WOODSTOCK-Woodstock selectmen Tuesday discussed the possibility of the town buying the old Grange Hall building in Bryant Pond.

Franklin Grange #124 is shutting down due to dwindling membership, and the state Grange organization is responsible for selling it, according to town officials.

An appraisal of the property is currently underway, Town Manager Vern Maxfield told selectmen at their Tuesday meeting. A survey of the property was recently completed, which verified Grange ownership of the 1892 building and its land from Route 26 back to a brook. The town owns an old stable and the land it sits on behind the building.

The Grange property also provides access on one side to the adjacent Whitman Memorial Library, and there is a public right of way that goes behind the stable to an old mineral spring.

Maxfield and Selectman Ron Deegan have looked at the interior of the Grange, and both said it was in good shape.

The town has the first option to buy the building, Maxfield said, at market value.


The question now, said Deegan, is “do we want the taxpayers to own it?”

“It would make a beautiful building for the Woodstock Historical Society,” he said.

Selectman Shawn Coffin agreed the building is beautiful, but he wasn’t sure the town needs it. He said it could serve well as a location for fundraising meals to benefit an organization like the WHS.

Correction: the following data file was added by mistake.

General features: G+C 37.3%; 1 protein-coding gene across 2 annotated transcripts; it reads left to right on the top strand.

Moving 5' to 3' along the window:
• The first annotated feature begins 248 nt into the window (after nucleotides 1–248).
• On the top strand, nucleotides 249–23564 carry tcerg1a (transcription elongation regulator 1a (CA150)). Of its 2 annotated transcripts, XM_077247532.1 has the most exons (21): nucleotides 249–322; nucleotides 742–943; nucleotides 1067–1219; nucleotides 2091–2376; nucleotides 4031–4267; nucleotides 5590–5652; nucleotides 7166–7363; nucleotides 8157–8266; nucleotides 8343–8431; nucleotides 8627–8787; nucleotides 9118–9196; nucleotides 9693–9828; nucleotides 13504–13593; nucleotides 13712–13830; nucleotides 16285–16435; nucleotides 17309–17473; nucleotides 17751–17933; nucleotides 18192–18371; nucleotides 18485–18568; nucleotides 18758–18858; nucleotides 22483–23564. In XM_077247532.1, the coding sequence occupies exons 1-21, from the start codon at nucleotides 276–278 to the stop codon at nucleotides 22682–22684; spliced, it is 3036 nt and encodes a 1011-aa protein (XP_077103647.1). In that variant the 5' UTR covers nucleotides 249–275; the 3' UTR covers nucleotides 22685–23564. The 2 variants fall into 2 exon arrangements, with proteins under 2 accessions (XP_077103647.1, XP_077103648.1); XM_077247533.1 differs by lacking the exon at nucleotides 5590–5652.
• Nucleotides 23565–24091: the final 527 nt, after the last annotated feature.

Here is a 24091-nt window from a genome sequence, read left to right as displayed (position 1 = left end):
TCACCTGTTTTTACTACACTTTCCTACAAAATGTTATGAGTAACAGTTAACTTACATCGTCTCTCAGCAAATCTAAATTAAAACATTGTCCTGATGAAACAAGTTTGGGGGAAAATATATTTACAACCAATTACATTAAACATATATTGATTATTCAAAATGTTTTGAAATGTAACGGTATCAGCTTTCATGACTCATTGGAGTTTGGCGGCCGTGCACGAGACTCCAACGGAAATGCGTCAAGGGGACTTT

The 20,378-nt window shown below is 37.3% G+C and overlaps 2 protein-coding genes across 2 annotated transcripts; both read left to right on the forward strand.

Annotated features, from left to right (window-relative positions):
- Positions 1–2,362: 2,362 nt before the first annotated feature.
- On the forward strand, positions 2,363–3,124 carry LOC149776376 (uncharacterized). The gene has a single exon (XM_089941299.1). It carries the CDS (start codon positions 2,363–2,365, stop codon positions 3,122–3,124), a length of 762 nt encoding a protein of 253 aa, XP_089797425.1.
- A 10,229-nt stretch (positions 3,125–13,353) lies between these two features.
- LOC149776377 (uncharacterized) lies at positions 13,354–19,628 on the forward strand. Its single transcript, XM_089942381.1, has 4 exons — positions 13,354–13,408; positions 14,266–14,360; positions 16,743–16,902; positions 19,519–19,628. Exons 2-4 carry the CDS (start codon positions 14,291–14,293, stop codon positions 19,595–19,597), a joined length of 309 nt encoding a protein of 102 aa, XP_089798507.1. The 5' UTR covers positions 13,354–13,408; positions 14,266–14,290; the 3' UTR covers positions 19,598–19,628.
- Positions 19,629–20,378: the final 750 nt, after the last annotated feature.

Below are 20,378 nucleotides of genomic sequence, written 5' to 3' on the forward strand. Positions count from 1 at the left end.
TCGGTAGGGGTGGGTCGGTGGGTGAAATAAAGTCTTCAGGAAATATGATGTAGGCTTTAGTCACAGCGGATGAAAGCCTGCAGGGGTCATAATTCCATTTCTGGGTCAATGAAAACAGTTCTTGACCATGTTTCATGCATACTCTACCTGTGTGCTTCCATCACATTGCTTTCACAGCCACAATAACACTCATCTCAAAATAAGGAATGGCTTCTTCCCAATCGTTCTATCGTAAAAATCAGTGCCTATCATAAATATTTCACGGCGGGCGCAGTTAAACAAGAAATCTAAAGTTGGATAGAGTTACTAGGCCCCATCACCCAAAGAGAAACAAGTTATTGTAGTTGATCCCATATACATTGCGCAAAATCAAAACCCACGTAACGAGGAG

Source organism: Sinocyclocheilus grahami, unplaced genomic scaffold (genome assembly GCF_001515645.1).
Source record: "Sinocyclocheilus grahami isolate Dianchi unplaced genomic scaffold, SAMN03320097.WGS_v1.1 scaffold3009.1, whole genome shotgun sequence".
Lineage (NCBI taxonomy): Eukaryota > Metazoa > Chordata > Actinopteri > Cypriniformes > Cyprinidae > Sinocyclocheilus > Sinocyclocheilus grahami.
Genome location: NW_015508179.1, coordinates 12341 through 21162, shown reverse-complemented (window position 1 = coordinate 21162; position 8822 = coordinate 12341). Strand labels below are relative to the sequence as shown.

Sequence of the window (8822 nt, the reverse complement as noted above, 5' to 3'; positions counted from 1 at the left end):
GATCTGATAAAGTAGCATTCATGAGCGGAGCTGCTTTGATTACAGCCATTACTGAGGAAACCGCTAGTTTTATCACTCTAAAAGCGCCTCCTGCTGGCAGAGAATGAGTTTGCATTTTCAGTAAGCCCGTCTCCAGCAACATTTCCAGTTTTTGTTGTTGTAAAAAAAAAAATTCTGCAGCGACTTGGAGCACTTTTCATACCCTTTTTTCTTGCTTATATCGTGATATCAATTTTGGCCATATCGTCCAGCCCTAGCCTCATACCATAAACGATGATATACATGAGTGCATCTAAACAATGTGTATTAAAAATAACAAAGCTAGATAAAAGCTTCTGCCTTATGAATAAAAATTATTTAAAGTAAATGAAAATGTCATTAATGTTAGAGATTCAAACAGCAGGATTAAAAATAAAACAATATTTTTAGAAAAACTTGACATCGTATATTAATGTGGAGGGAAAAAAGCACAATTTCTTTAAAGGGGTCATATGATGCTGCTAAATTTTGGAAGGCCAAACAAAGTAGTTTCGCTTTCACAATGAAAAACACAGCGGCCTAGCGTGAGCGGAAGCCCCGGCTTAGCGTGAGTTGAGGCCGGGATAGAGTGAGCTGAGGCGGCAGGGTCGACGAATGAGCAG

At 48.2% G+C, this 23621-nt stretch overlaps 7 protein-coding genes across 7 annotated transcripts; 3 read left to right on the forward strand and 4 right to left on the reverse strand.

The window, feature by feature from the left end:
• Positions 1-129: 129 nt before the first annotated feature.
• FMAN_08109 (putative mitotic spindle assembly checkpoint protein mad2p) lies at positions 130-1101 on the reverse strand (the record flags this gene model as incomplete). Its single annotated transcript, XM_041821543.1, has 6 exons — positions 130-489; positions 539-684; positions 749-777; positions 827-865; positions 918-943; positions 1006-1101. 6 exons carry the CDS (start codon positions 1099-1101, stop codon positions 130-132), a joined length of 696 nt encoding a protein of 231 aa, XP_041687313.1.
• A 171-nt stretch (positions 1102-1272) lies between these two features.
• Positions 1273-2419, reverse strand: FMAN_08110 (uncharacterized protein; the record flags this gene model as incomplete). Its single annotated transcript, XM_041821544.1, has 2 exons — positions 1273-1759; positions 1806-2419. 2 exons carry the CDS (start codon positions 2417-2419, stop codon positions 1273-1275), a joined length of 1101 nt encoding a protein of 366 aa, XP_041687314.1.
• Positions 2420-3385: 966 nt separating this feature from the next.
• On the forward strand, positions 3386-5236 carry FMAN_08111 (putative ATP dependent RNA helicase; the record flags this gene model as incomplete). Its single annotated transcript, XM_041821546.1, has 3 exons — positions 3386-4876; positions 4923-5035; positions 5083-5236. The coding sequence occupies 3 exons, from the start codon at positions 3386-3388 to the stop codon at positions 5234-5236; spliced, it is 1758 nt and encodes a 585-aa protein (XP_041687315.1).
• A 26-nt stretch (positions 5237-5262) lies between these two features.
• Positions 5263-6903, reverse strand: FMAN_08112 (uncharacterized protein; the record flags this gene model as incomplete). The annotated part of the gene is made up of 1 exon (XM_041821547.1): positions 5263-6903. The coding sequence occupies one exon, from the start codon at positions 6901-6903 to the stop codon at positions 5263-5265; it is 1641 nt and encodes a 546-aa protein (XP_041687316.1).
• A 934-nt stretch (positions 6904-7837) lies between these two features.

The board decided to talk to members of the Historical Society to see if they would have any interest in it.

Also discussed was the future of the stable, which Woodstock had used as the town garage and for storage in the past.

That too is structurally sound, the officials said. Deegan said he was not sure it was practical to keep it, but Coffin said the town “always seems to have the need to store something.” No decision was made.


In other business Tuesday, Sen. Angus King’s regional representative, Ben Tucker, attended the meeting and presented Maxfield with a proclamation from the senator in recognition of the town manager’s 30 years of service in that capacity in Woodstock.

In other parts of the business meeting, the selectmen:

* Accepted a bid for winter road maintenance for the next three years from John Halacy of Milton, in a total amount of $69,500 for each year ($28,700 for Woodstock roads and $40,800 for Milton Township roads). That’s an annual increase of $12,000 total over the past cost, Maxfield said. Oxford County reimburses Woodstock for the Milton expense.

* Heard a complaint from a citizen who said the quality of mowing/maintenance on some town properties is not up to standards.

* Received a complaint that the town’s barking dog ordinance is not being adequately enforced (Maxfield was directed to look into it).

* Signed a six-month contract with realtor Gary Williamson to advertise the town’s Trail’s End property for sale, and agreed to also talk to him about also listing tax-acquired property on North Main Street.

* Heard from Fire Chief Kyle Hopps that the WFD plans to utilize portable speed bumps when firefighters are present on Route 26. He said vehicles often go too fast past the fire personnel.

The Greenwood Town Hall.

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